One key question for the Obama administration moving forward on Iraq is what exactly will U.S. voters support? More military trainers? Limited air strikes? Increased help for the Iraqi government? In a post-9-11 world these questions are not easily answered. President Obama knows this all too well. He ran for the presidency in 2008 in part to change U.S. outreach to the world in the wake of the wars in Afghanistan and Iraq. He won the Democratic presidential nomination in 2008 in no small part because he was able to draw a contrast with Hillary Clinton, who supported the Iraq war while a senator from New York.
Impact on Clinton
The Iraq crisis flared just as Hillary Clinton began her much anticipated book tour to promote “Hard Choices”, the memoir of her tenure as Mr. Obama’s secretary of State during his first term. In the book, Clinton says she now sees her vote in favor of the Iraq war as a mistake. She writes: “I wasn’t alone in getting it wrong. But I still got it wrong. Plain and simple.” Obviously if Clinton decides to run for president in 2016, she hopes anti-war activists within the Democratic Party will finally forgive her for that vote.
In her book, Clinton also seeks to remind readers of the challenges the administration faced in the early days of Mr. Obama’s time in office, when the focus was a complete overhaul of how the U.S. interacted with the rest of the world. Clinton says she won’t decide on a presidential run until next year, but if she does, Clinton supporters say the book will serve as a nifty reminder of her transformation from domestic political figure to world celebrity and now a clear frontrunner not only for the Democratic Party’s presidential nomination in 2016 but for the White House as well.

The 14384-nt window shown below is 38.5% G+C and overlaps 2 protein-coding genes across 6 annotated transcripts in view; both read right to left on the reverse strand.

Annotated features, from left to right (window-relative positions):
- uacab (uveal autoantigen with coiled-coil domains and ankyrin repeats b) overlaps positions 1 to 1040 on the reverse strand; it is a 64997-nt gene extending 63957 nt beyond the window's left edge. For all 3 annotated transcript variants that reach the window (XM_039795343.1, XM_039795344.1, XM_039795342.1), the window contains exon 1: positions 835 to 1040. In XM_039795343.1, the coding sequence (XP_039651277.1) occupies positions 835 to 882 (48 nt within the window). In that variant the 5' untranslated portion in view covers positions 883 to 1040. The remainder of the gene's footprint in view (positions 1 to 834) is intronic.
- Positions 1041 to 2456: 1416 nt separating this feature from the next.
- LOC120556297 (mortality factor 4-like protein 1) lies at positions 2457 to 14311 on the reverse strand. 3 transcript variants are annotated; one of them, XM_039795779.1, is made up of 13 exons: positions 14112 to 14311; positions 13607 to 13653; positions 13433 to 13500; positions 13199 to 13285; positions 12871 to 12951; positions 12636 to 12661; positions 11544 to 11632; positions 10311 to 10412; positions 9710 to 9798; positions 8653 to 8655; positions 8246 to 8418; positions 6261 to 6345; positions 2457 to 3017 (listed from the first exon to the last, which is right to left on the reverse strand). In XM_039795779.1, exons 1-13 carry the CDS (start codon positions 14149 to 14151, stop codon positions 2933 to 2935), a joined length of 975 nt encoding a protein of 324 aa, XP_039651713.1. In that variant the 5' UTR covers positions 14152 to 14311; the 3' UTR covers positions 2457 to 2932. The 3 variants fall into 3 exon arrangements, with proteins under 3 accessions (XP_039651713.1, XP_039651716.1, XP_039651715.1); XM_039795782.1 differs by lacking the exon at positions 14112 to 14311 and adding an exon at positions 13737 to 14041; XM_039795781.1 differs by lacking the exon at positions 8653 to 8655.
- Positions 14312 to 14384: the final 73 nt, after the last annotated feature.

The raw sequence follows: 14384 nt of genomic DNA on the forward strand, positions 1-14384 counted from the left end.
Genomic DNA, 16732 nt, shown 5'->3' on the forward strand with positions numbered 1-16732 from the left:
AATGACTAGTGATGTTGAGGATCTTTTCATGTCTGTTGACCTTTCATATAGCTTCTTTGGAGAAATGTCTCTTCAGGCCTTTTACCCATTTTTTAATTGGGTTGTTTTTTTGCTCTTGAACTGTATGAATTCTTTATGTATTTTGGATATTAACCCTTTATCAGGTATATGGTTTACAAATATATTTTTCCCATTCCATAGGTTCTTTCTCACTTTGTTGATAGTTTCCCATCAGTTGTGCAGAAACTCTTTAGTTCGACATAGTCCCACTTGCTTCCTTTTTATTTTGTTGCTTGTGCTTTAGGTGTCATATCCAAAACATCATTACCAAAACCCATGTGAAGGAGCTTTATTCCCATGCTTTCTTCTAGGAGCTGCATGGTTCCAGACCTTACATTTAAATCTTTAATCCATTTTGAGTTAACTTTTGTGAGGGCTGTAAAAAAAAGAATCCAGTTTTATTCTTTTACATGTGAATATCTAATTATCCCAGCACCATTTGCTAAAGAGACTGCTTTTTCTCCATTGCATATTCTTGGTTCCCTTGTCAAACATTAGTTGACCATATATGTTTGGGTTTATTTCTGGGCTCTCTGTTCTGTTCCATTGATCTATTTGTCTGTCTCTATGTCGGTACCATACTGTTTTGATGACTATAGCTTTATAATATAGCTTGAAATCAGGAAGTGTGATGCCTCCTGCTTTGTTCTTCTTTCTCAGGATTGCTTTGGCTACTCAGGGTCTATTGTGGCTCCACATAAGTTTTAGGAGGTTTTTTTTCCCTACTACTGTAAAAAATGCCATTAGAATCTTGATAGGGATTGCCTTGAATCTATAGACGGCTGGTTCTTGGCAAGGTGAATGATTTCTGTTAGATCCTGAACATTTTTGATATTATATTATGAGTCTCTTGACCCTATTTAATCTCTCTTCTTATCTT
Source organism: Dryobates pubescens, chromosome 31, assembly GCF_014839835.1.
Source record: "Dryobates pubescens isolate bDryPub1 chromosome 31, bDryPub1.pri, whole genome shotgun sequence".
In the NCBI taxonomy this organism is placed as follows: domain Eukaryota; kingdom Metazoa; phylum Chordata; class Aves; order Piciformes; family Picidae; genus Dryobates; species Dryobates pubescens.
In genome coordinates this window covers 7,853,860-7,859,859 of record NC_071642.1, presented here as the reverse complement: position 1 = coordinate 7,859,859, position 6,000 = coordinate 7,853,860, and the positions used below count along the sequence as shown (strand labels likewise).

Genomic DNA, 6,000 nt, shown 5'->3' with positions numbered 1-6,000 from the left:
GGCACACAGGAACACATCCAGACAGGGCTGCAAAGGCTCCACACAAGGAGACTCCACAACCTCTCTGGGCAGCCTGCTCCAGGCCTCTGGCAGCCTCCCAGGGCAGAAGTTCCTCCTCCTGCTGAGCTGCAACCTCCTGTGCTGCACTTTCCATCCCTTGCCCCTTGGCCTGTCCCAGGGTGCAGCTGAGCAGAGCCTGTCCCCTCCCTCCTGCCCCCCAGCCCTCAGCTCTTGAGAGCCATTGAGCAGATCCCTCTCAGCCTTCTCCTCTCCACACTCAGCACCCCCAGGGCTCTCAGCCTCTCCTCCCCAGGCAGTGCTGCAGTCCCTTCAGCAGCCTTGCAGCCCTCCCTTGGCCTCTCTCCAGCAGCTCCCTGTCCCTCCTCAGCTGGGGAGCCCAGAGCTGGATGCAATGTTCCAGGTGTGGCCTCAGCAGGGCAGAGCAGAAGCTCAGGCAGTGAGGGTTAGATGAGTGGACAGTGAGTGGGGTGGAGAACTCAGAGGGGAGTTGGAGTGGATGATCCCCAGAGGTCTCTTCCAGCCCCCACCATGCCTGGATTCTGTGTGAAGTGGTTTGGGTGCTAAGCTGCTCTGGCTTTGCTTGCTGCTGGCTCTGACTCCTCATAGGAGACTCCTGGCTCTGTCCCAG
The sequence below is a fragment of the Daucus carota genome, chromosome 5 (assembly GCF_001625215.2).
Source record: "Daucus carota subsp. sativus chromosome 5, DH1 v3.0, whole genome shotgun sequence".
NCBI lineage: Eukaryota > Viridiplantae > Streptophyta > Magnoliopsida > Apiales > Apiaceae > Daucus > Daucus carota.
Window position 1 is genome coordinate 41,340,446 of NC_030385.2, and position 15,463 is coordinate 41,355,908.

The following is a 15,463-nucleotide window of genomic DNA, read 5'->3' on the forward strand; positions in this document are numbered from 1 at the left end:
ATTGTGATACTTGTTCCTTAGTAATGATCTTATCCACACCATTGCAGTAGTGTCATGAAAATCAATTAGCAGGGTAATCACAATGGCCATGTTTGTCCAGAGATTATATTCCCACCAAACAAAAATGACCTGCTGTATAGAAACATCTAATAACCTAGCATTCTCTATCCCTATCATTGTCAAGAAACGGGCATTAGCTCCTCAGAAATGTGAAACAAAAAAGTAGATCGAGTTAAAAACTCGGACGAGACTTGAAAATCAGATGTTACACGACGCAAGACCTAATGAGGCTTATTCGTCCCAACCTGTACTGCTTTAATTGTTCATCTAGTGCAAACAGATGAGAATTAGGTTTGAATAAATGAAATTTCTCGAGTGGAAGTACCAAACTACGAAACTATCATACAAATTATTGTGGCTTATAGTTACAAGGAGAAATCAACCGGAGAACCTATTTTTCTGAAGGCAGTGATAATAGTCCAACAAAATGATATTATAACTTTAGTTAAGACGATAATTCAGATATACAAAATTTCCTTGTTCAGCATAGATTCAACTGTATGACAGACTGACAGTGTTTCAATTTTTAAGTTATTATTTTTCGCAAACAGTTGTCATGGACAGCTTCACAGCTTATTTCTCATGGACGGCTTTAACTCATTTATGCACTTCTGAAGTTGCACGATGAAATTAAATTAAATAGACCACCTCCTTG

But a lot of things can happen between now and then, assuming Clinton decides to become a candidate. Already there have been a few rocky moments during the Hillary book tour. She had to walk back some comments about how she and former President Bill Clinton were “dead broke” after they left the White House early in 2001, largely because of huge legal bills. She also got into a testy debate with a show host on National Public Radio about how and why she came to support same sex marriage.
Clinton was riding high in the polls ever since she left the State Department in early 2013, giving a series of paid speeches and engaging in the occasional Q+A with audiences. But in launching the book tour she re-entered the political spotlight and that means less control over questions from the media and infinitely more opportunities to chat about issues she hasn’t had to address publicly in a long time.
The latest Wall Street Journal-NBC News poll contains mixed news for Clinton should she decide to seek the presidency two years from now. 55 percent of those surveyed agreed with the notion that she is “knowledgeable and experienced enough to handle the presidency.” Other recent polls show Clinton to be a huge favorite for the Democratic Party’s presidential nomination, far outpacing Vice President Joe Biden and a few other Democrats who are less well-known around the country.
But on the flip side, the latest Journal-NBC poll found that only 38 percent rate her highly for “being honest and straightforward.” 37 percent said there was no chance they would vote for her for president in 2016.
It’s still way too early to know how Clinton might fare if she makes a presidential bid. And it’s foolish to predict now what issues will drive the debate in late 2015 and early 2016 when the presidential campaign gets underway. But it is likely that we will hear more from Republicans about the Obama administration’s foreign policy in general and its handling of Iraq in particular, with even scrutiny of Hillary Clinton’s stewardship of U.S. foreign policy during the president’s first term.